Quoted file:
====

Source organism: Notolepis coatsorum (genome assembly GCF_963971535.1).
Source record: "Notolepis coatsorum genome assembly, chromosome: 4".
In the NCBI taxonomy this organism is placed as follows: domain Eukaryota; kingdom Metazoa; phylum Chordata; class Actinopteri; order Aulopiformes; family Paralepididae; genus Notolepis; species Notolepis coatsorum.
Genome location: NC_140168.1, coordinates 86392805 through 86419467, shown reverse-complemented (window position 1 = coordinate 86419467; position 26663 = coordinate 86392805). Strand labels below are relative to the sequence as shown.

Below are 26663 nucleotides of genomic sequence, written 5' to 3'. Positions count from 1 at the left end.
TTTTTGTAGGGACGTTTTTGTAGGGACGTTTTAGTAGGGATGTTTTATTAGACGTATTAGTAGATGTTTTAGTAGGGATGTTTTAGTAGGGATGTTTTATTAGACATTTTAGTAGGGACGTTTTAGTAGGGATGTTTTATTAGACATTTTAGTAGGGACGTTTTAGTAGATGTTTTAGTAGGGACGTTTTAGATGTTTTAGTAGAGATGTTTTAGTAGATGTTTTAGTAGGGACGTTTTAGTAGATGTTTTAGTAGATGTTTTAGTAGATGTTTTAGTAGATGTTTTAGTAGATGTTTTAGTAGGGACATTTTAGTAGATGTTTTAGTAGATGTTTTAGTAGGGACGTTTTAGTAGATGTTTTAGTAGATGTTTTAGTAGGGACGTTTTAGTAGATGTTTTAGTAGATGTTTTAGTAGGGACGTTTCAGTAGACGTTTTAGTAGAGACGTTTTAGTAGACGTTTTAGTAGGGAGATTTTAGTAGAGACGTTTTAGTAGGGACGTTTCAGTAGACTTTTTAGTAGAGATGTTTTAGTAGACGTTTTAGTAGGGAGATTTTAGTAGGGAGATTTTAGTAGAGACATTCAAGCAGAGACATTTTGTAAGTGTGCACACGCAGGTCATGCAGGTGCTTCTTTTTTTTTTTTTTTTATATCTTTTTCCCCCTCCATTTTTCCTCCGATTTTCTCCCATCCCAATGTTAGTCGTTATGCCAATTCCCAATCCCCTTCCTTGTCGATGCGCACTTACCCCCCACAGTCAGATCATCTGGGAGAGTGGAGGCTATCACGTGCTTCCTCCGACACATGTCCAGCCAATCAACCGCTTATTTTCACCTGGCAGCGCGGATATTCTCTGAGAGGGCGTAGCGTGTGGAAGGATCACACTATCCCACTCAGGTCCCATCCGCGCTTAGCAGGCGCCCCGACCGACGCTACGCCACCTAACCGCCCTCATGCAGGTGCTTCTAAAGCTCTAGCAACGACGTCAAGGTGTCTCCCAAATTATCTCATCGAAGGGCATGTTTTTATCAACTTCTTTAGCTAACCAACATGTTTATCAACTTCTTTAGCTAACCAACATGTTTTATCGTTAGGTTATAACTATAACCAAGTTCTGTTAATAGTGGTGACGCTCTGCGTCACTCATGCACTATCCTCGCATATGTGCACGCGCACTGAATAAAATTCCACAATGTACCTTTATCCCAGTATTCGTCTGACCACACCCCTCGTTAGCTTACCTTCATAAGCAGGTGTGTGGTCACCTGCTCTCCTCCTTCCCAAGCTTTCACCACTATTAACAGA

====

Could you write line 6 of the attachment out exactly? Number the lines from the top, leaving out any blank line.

TTTTTGTAGGGACGTTTTTGTAGGGACGTTTTAGTAGGGATGTTTTATTAGACGTATTAGTAGATGTTTTAGTAGGGATGTTTTAGTAGGGATGTTTTATTAGACATTTTAGTAGGGACGTTTTAGTAGGGATGTTTTATTAGACATTTTAGTAGGGACGTTTTAGTAGATGTTTTAGTAGGGACGTTTTAGATGTTTTAGTAGAGATGTTTTAGTAGATGTTTTAGTAGGGACGTTTTAGTAGATGTTTTAGTAGATGTTTTAGTAGATGTTTTAGTAGATGTTTTAGTAGATGTTTTAGTAGGGACATTTTAGTAGATGTTTTAGTAGATGTTTTAGTAGGGACGTTTTAGTAGATGTTTTAGTAGATGTTTTAGTAGGGACGTTTTAGTAGATGTTTTAGTAGATGTTTTAGTAGGGACGTTTCAGTAGACGTTTTAGTAGAGACGTTTTAGTAGACGTTTTAGTAGGGAGATTTTAGTAGAGACGTTTTAGTAGGGACGTTTCAGTAGACTTTTTAGTAGAGATGTTTTAGTAGACGTTTTAGTAGGGAGATTTTAGTAGGGAGATTTTAGTAGAGACATTCAAGCAGAGACATTTTGTAAGTGTGCACACGCAGGTCATGCAGGTGCTTCTTTTTTTTTTTTTTTTATATCTTTTTCCCCCTCCATTTTTCCTCCGATTTTCTCCCATCCCAATGTTAGTCGTTATGCCAATTCCCAATCCCCTTCCTTGTCGATGCGCACTTACCCCCCACAGTCAGATCATCTGGGAGAGTGGAGGCTATCACGTGCTTCCTCCGACACATGTCCAGCCAATCAACCGCTTATTTTCACCTGGCAGCGCGGATATTCTCTGAGAGGGCGTAGCGTGTGGAAGGATCACACTATCCCACTCAGGTCCCATCCGCGCTTAGCAGGCGCCCCGACCGACGCTACGCCACCTAACCGCCCTCATGCAGGTGCTTCTAAAGCTCTAGCAACGACGTCAAGGTGTCTCCCAAATTATCTCATCGAAGGGCATGTTTTTATCAACTTCTTTAGCTAACCAACATGTTTATCAACTTCTTTAGCTAACCAACATGTTTTATCGTTAGGTTATAACTATAACCAAGTTCTGTTAATAGTGGTGACGCTCTGCGTCACTCATGCACTATCCTCGCATATGTGCACGCGCACTGAATAAAATTCCACAATGTACCTTTATCCCAGTATTCGTCTGACCACACCCCTCGTTAGCTTACCTTCATAAGCAGGTGTGTGGTCACCTGCTCTCCTCCTTCCCAAGCTTTCACCACTATTAACAGA